We have just had the solstice here, although as often happens with the longest day, the cloud cover was so pronounced it wasn’t particularly obvious! There has been copious rainfall, but at least the ducks are happy. I keep ducks mainly because they are always so enthusiastic and contented with rain and mud, unlike the chickens who get themselves in to a profound sulk. They stand there looking dejected and miserable while the ducks quack joyfully and root around in the borders looking for slugs. I have a blocked gutter on one corner of the house and the water gushes off, so I have put the ducks’ large and unsightly plaster bath there to catch the water for an impromptu pond.
They seem to like it…sort of a rose petal spa. The garden is burgeoning with all the rain, and the bumblebees are loving the comfrey – I think that is getting the most attention of all the plants I have here. The willowherb patch is almost ready to flower. It’s a great plant, for a weed, as the bees love the little pink flowers, finches love the seeds, and one of my favourite moths – the elephant hawkmoth – eats the foliage. Here is the chunky caterpillar looking rather like an elephant’s trunk, hence the name, and one of my illustrations of the impossibly beautiful pink-and-green adult:
I love plants which have plenty of bang for their buck, and appeal to different species and for different reasons. My Verbascum are currently being munched by mullein moth caterpillars but the plants do perfectly well – the tall flower stalks are thick and green, so probably contribute to the plant’s food intake reducing the pressure on the leaves, many of which are shaded.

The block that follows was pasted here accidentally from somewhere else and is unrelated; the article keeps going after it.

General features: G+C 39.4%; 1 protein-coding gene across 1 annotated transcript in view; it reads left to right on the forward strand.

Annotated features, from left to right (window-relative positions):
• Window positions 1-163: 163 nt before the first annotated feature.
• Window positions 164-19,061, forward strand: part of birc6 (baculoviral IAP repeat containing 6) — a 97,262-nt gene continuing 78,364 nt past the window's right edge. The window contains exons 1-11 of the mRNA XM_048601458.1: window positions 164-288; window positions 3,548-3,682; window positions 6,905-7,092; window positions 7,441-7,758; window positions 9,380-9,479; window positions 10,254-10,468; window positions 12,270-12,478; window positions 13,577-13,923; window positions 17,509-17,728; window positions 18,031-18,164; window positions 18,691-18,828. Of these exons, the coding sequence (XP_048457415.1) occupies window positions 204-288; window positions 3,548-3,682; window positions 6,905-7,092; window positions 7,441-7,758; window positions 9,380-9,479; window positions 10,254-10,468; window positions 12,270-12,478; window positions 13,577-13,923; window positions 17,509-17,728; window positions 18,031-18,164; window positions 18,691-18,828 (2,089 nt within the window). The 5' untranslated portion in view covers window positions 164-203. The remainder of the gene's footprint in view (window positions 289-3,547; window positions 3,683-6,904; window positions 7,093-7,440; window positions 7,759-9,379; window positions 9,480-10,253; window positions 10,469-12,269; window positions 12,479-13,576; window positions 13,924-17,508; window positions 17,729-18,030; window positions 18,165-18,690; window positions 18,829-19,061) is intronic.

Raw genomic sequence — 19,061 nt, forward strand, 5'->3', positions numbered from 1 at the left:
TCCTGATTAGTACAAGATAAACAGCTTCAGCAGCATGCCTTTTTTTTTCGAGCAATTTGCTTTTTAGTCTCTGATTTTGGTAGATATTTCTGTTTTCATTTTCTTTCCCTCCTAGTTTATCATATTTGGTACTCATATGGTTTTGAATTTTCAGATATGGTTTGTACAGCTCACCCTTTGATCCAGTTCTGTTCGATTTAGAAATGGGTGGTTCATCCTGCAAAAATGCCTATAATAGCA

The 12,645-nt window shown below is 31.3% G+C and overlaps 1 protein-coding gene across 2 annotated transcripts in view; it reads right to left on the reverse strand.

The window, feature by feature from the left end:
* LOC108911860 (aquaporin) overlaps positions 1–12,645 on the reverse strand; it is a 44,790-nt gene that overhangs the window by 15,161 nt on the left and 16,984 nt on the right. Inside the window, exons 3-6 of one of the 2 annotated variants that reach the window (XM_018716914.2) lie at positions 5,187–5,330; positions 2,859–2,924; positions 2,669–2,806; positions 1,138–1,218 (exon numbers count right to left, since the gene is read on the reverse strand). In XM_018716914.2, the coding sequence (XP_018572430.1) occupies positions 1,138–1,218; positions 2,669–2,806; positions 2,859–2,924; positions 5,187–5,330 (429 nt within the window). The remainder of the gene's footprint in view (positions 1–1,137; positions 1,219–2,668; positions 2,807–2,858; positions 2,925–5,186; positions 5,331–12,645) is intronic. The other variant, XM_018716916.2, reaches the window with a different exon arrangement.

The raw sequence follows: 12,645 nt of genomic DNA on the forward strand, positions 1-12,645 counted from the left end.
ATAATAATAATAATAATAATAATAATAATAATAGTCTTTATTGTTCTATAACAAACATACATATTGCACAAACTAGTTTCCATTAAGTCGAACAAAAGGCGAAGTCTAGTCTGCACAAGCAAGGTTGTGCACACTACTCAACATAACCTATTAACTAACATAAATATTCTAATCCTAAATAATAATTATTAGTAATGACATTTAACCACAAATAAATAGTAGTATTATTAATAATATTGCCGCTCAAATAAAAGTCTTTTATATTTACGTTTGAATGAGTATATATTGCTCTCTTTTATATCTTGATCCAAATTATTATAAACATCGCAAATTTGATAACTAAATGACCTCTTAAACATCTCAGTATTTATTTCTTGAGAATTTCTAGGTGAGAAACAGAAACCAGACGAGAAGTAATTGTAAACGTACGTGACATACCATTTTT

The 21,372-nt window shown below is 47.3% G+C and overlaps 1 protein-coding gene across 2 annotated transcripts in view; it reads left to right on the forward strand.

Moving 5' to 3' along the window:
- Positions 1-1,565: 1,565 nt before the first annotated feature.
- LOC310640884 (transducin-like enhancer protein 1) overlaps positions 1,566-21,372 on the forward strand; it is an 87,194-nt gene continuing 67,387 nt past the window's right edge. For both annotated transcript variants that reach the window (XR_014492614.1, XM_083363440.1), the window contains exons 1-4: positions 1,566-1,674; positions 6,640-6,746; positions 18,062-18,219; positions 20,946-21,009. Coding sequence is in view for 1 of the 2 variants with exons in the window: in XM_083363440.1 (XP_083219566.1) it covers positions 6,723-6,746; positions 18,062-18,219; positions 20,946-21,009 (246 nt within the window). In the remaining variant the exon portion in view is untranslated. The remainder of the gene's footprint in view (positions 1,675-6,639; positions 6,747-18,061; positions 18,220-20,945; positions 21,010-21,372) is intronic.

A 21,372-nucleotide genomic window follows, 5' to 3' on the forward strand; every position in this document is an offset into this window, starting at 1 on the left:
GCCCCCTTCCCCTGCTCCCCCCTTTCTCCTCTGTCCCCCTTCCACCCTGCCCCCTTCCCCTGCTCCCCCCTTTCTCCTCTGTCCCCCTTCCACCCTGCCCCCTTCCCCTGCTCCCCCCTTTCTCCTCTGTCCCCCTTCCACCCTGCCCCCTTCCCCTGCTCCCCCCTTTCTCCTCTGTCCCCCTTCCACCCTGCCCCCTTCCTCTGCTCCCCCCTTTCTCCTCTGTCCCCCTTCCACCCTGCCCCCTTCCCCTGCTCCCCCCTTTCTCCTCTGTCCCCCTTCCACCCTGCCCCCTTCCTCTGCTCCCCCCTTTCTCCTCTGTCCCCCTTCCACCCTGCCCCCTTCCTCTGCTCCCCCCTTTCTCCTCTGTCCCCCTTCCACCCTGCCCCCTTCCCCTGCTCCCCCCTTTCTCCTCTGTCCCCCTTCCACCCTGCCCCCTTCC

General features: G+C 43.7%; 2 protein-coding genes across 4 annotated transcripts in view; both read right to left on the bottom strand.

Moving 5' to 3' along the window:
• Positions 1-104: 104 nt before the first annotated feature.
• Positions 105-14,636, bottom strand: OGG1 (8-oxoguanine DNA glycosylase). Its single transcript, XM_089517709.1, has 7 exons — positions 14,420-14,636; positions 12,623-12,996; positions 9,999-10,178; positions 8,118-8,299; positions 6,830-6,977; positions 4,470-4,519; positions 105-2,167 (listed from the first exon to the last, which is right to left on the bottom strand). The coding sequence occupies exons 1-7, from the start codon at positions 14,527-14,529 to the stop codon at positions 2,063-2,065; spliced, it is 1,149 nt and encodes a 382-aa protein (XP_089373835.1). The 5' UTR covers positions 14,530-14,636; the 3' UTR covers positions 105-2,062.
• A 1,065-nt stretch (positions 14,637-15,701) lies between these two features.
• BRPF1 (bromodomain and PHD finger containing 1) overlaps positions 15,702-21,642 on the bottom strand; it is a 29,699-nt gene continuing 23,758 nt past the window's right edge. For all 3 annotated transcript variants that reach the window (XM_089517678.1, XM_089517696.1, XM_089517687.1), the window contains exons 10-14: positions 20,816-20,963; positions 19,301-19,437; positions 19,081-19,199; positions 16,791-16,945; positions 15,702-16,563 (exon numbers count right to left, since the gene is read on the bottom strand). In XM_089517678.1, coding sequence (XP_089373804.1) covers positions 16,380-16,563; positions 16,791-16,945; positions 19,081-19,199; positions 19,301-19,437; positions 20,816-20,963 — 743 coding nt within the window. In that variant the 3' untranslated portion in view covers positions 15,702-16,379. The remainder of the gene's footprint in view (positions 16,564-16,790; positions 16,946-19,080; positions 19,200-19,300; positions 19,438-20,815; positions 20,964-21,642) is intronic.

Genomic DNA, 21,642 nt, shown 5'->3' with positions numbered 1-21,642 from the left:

I must try and do another moth trap when the weather clears up. Moth numbers have decreased dramatically so I am very happy to grow plants that will help them a little bit.
One beetle I have sadly seen very few of this year are cockchafers, or maybugs. Unfortunately the only one I did see had drowned in a dish of water; I’d left it out for the hedgehogs to drink from. It’s never easy…
Last year I saw my first Rose Chafer – such a gorgeous creature. Thankfully here in the UK we seem to have a fairly tolerant approach to these insects, recognising the importance of the chafer larvae and their contribution to nutrient recycling, and suggesting that any damage to petals is outweighed by the benefits of the grubs within the soil biota. From the websites I’ve read, there are less liked over the pond! Frankly I would be more than happy to sacrifice a few rose petals to have some of these beauties in the garden:
Swarm calls have been few and far between this year, as have the calls about other species. I hope this is because people are more informed and less worried about having bees under their shed or decking, or in their flowerpots or flowerbeds rather than there simply being none to report. I have set some dates for Gardening for Bees & Wildlife as I am holding them outside in my garden where we can both learn and watch in real time with examples right there in front of us – and yes, enjoy tea and cake! Please see the link for more details, or book your place below. It’s the perfect antidote to climate anxiety, and a way of showing just how simple but important these measures to help insects really are.
What are you doing in your garden to help insects? We focus a lot on bees and butterflies, but how about moths, or beetles?